I'm a pessimistic person in general. A lot of people are surprised when they hear it, but it's true. In my view, at the root of every person (even for me) is greed and selfishness, whether the person realizes it or not.

The same holds true for business. At the root of every business is greed and selfishness. Some businesses may have certain commitments or charitable goals, but at the end it is all about the bottom line.

Which is why they can't take a risk on workers with disabilities.

"We are an equal opportunity employer" is one of those things that ring hollow to me, right up there with the infamous cliché "We will keep your resume on file." It's something that a lot of companies have to say for one reason or another, whether it's true or not. I don't believe either one of those commonly-used sayings.

I have been actively looking for work for nearly a year now, with little success. Some recruiters and head-hunters have seen my resume and have noted that I have a lot of marketable skills. Some were actually quite shocked that I haven't had more luck.

I've landed several interviews. Except for one interview, one of the things that seemed to bug employers a lot (based on either their questions or their reactions to me) is the fact that I'm in a wheelchair. Some of these have claimed to be an "equal opportunity employers."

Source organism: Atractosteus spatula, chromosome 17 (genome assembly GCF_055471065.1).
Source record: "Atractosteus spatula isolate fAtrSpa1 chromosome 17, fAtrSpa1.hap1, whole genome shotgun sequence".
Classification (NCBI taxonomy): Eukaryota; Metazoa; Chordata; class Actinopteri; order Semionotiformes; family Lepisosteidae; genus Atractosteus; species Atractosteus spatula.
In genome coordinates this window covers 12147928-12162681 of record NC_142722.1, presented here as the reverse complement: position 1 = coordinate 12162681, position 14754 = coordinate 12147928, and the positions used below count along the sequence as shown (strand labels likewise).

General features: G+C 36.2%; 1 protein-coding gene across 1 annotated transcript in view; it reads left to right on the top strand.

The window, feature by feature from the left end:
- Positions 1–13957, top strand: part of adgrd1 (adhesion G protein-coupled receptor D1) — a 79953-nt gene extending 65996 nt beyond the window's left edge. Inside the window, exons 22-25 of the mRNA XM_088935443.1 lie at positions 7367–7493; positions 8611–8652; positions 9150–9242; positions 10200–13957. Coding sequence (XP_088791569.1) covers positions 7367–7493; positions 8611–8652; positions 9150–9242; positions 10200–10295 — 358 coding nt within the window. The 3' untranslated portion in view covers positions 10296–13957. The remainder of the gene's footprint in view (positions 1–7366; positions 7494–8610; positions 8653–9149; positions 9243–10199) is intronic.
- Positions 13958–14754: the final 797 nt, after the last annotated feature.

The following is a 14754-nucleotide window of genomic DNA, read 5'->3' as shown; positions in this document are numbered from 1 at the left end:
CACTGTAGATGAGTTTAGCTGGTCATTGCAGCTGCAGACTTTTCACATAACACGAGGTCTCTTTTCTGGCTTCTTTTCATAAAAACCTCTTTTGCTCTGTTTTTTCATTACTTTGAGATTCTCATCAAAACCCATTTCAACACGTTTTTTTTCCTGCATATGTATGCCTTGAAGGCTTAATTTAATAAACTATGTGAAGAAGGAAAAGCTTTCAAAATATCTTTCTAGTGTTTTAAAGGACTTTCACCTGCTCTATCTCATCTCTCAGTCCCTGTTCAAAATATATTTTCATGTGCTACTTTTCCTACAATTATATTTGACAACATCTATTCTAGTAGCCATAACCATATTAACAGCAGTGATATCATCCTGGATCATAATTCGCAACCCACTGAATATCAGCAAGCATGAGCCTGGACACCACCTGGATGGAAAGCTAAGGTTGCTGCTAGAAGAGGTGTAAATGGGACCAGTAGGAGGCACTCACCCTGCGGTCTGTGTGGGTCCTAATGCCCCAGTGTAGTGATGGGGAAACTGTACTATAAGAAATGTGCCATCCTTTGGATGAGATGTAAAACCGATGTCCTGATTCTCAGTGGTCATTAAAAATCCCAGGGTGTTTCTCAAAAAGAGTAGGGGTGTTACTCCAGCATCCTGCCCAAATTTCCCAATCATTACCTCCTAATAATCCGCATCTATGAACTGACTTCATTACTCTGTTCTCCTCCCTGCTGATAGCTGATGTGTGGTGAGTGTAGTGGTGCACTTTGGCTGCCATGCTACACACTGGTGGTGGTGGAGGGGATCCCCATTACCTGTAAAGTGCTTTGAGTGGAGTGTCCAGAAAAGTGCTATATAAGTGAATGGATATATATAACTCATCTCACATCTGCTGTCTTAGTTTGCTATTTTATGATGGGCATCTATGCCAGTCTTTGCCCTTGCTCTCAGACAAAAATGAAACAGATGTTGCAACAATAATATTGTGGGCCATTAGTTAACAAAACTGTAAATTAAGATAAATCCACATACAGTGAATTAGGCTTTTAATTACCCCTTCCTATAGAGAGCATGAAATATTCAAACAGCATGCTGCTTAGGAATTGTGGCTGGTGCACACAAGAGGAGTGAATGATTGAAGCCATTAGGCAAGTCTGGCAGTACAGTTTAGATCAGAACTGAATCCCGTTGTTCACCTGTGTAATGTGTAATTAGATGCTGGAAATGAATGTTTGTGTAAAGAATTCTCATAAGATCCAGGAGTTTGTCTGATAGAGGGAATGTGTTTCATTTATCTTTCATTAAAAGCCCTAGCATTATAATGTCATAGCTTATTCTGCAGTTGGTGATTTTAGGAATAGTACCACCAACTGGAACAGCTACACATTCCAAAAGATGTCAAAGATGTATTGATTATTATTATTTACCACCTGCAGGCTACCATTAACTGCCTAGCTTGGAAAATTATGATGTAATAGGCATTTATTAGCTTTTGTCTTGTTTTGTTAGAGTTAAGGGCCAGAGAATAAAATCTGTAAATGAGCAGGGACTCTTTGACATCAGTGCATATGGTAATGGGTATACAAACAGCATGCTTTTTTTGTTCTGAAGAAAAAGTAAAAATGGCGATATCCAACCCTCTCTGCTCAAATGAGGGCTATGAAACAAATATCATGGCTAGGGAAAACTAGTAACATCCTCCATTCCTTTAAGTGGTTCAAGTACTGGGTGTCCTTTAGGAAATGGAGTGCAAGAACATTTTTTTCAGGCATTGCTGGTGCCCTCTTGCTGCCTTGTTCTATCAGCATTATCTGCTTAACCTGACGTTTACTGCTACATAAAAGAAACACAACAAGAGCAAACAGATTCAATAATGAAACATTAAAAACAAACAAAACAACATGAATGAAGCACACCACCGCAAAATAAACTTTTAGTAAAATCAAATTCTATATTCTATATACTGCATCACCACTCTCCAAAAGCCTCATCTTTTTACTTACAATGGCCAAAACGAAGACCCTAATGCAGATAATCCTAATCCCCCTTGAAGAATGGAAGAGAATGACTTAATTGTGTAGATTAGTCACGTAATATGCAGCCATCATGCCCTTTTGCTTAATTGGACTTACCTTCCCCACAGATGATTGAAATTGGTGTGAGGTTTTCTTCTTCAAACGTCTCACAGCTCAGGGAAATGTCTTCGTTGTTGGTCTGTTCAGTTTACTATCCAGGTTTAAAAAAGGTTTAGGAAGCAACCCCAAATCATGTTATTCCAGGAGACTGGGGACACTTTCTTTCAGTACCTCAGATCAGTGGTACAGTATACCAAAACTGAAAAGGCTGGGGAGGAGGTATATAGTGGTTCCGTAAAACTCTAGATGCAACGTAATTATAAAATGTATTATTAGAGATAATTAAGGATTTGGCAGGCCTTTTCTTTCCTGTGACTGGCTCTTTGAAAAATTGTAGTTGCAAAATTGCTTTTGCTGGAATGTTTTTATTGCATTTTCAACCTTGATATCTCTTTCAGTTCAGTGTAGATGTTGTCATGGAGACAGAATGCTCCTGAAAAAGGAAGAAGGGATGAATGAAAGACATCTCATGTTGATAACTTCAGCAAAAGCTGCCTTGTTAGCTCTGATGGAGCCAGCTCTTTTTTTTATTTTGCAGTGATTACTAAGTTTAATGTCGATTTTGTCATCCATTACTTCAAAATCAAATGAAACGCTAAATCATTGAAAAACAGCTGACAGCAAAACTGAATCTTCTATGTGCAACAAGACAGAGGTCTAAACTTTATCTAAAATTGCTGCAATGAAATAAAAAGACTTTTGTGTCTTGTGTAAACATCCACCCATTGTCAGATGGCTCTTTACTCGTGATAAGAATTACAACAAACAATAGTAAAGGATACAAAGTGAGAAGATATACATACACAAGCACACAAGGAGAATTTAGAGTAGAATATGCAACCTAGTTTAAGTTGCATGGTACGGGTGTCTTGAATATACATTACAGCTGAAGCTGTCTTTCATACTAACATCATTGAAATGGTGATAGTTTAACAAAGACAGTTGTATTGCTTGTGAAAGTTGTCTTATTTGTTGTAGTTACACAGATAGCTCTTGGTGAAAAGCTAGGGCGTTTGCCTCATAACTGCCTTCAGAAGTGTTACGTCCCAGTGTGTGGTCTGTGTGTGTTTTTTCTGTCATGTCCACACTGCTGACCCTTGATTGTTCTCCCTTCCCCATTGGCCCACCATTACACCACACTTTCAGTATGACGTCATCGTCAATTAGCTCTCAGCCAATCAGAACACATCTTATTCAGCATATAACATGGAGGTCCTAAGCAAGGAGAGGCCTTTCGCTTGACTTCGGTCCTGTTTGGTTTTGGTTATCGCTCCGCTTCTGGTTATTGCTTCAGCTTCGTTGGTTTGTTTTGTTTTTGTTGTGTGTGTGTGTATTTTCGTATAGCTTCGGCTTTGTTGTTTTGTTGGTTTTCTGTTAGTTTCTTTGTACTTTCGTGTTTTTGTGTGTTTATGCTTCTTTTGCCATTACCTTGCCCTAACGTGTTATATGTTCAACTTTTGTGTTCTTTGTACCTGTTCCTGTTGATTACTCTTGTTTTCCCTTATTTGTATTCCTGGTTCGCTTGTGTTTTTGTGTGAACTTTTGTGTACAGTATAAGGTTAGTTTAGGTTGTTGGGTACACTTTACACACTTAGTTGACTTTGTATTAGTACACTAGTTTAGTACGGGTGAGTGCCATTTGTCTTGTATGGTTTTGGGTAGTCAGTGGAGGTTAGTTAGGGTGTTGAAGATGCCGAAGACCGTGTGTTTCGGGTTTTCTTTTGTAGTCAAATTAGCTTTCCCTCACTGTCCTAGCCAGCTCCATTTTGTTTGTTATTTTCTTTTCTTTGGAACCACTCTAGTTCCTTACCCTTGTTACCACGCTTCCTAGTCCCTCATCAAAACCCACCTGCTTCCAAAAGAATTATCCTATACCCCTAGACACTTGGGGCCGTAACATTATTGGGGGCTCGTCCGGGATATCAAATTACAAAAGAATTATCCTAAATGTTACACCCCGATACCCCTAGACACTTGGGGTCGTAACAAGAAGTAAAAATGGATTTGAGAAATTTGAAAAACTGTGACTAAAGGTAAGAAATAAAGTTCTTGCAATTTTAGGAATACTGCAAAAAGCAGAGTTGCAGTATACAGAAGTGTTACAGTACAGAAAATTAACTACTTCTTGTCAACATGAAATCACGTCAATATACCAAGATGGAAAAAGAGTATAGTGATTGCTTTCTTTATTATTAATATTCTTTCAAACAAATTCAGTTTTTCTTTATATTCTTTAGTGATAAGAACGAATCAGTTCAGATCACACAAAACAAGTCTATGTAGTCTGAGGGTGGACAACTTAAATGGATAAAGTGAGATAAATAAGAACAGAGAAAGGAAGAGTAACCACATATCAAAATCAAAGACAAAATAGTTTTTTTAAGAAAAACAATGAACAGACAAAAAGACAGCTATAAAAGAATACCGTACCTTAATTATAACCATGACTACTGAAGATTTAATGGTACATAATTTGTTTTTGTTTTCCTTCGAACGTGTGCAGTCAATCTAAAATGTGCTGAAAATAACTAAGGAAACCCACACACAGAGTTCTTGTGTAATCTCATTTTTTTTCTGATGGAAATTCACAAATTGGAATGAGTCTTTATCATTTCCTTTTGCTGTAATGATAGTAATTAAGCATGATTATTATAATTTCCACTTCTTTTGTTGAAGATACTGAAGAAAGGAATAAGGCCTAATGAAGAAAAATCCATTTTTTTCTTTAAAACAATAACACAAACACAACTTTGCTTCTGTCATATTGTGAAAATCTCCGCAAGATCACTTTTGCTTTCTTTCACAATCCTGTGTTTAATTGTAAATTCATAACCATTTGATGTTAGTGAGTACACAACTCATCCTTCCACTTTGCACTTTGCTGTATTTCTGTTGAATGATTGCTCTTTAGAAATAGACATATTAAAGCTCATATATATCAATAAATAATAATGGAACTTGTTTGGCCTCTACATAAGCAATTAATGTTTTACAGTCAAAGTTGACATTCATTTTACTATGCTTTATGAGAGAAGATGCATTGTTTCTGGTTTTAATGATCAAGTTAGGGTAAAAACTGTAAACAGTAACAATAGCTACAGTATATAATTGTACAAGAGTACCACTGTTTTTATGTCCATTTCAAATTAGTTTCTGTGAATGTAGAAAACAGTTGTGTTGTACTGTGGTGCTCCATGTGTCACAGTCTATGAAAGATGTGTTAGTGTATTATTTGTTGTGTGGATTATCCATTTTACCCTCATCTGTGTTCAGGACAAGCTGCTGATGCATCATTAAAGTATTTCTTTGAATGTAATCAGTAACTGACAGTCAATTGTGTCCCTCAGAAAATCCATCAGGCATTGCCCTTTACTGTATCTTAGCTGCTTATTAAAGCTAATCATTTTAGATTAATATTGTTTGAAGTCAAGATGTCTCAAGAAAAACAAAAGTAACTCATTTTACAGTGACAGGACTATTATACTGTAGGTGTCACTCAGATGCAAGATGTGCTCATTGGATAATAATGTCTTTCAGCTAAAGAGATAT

I remember one interview where the concern was not so much with the job itself but rather how I'm supposed to get to my job. Granted, it is in the Fraser Valley (which is a 45-minute drive away) but I repeatedly assured them that I can drive and have made the commute many times before.

Eventually, the interview contained about two questions about the job itself and about ten questions about how, as a wheelchair user, I would be able to perform my job. The funny thing about it is that the job is almost completely computer-based; I have the use of my arms, so it is strange that they would perceive my walking ability to be the biggest factor!

Now, some of you are probably asking: "Isn't it illegal to ask that kind of stuff?"

Technically, it is illegal to ask something like that in a job interview if it does not relate to one's ability to do the job. Some may ask about those things for the purpose of determining what accommodations (if any) need to be made, but that's about it. My use of a wheelchair does not affect my ability to do a job that is online- and computer-based.

Theoretically, I could raise a stink and turn this into a big deal. It would be a big black mark on the company. It would definitely get the interviewer in huge trouble.